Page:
A whole new world for the WWW in Africa - CNBC Africa

A whole new world for the WWW in Africa

Western Africa

by Dara Rhodes 0

The e-commerce space in Africa is growing at 25 per cent. PHOTO: Getty images

As internet users across the globe celebrate 25 years of its existence this week, millions of Africans are still expected to go live across the continent.

“It’s been 25 years [since the global introduction of the internet] and perhaps 10 years since we had initial usage and access in Africa through some sub marine cables but really only three years on the west coast and four years on the east coast since we’ve had new entrance,” Funke Opeke, CEO of Mainone cable told CNBC Africa.

Africa saw an exceptional number of submarine cables go live in 2010 for the first time and has continued to see the rise of cable connectivity throughout the continent. Sub-Saharan Africa currently accounts for 0.2 per cent of the global international bandwidth.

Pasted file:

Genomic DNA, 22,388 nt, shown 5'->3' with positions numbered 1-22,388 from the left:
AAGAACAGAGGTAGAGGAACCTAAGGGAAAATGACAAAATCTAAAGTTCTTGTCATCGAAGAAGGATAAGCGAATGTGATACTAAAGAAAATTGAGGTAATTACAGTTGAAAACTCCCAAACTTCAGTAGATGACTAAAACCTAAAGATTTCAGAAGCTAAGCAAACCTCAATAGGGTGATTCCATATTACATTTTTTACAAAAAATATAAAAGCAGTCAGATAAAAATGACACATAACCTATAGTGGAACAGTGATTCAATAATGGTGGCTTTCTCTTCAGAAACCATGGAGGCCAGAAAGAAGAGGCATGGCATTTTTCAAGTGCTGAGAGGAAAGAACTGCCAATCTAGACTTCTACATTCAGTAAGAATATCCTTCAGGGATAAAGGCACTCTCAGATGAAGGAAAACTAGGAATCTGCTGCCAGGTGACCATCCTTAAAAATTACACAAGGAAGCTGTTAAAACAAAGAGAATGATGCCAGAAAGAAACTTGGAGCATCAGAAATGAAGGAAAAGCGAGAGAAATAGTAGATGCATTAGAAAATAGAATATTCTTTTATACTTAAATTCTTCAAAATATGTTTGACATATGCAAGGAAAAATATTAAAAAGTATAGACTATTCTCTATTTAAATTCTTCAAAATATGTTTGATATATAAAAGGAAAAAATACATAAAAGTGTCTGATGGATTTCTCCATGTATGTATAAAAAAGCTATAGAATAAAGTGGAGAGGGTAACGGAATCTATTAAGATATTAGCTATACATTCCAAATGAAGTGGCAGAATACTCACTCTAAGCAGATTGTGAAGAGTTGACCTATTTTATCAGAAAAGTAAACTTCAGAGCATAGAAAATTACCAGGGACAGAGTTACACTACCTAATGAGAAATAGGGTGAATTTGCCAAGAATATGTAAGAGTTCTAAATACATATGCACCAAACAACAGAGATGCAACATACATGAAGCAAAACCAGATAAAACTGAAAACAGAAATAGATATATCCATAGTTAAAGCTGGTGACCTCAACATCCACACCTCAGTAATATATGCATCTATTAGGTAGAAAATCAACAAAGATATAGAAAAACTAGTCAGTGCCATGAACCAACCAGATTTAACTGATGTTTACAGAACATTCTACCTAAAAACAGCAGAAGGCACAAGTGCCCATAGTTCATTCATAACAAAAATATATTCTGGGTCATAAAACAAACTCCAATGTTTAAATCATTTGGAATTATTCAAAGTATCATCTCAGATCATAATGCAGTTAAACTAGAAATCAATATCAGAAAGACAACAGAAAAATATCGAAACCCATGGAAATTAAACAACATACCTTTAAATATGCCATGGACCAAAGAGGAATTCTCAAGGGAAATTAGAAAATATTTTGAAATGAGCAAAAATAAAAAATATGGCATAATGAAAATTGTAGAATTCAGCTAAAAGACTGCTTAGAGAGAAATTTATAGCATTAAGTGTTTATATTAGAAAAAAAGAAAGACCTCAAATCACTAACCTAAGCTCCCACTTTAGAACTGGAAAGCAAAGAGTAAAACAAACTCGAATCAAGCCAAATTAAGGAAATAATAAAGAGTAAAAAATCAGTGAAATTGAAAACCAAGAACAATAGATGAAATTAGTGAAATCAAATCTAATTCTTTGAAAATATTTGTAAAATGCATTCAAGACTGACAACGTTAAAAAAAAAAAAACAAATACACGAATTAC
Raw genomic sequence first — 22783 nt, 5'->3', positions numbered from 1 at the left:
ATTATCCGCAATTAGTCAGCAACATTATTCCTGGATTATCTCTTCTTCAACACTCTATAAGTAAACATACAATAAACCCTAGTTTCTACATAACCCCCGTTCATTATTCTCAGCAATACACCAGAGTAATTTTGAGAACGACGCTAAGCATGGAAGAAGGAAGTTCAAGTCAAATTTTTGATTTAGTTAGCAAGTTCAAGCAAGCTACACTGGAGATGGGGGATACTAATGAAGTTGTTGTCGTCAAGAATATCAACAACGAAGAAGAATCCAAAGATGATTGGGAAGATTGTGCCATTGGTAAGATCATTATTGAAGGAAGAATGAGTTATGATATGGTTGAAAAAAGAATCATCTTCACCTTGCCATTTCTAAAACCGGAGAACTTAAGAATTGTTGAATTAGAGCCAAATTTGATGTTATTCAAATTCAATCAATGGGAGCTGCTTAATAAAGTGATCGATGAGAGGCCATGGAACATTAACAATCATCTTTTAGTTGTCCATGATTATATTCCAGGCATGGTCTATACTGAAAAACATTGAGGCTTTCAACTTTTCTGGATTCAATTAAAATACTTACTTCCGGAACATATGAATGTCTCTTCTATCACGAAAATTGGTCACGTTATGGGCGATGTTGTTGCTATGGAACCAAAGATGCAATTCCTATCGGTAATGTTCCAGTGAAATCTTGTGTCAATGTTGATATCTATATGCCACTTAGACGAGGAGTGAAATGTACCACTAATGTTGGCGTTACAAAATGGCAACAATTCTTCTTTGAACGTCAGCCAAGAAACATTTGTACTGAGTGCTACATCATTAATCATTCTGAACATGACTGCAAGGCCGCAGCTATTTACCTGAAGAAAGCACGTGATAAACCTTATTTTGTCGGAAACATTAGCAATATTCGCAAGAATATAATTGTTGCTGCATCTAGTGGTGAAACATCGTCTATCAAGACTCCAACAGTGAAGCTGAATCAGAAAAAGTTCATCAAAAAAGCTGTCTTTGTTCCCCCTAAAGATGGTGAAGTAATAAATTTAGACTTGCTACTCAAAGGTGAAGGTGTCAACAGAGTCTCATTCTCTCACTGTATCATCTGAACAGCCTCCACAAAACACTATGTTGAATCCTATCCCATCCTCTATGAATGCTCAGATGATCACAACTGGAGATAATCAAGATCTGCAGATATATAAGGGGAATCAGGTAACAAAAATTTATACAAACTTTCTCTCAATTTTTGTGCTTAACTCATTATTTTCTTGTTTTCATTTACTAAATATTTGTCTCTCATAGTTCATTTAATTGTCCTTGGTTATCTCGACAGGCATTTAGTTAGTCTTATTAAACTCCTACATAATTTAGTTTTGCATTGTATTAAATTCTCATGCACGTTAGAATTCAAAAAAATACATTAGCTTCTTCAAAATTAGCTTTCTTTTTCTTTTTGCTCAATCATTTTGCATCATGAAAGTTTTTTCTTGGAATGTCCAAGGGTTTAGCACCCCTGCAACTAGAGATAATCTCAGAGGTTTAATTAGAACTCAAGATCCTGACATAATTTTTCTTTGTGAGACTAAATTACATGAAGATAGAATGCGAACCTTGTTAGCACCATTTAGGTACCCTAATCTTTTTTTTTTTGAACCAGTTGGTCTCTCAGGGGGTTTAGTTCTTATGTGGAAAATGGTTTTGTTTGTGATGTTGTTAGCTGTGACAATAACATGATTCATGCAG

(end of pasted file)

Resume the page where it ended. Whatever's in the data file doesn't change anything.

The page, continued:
“In terms of the progress we’ve seen…, [there are] new business models that are online-based, you have e-commerce sites, the travel sites, you have job sites and retail,” she explained.

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With the rising urbanisation and increasing middle class in Nigeria, e-commerce in the country is growing rapidly and the online business space in Africa is the fastest growing in the world. This sector is currently growing at 25.8 per cent compared to the rest of the world, which is growing at 16.8 per cent.

“Brick and mortar retail stores are starting to create a significant presence online. If you look at online banking, you can open an account via Facebook. Those are some of the developments that we are seeing in this market,” she said.

According to Opeke, with the current percentage of people in Nigeria accessing the internet through mobile phones sitting at close to 40 per cent, there is a lot more potential for the web in the future. Nonetheless, Africa remains the most expensive continent when compared with other continents in terms of internet usage.

“The costs on the wholesale side have come down, [however] there is still bottlenecks in the retail distribution networks to move high speed broadband data capacity to the end users,” she added.

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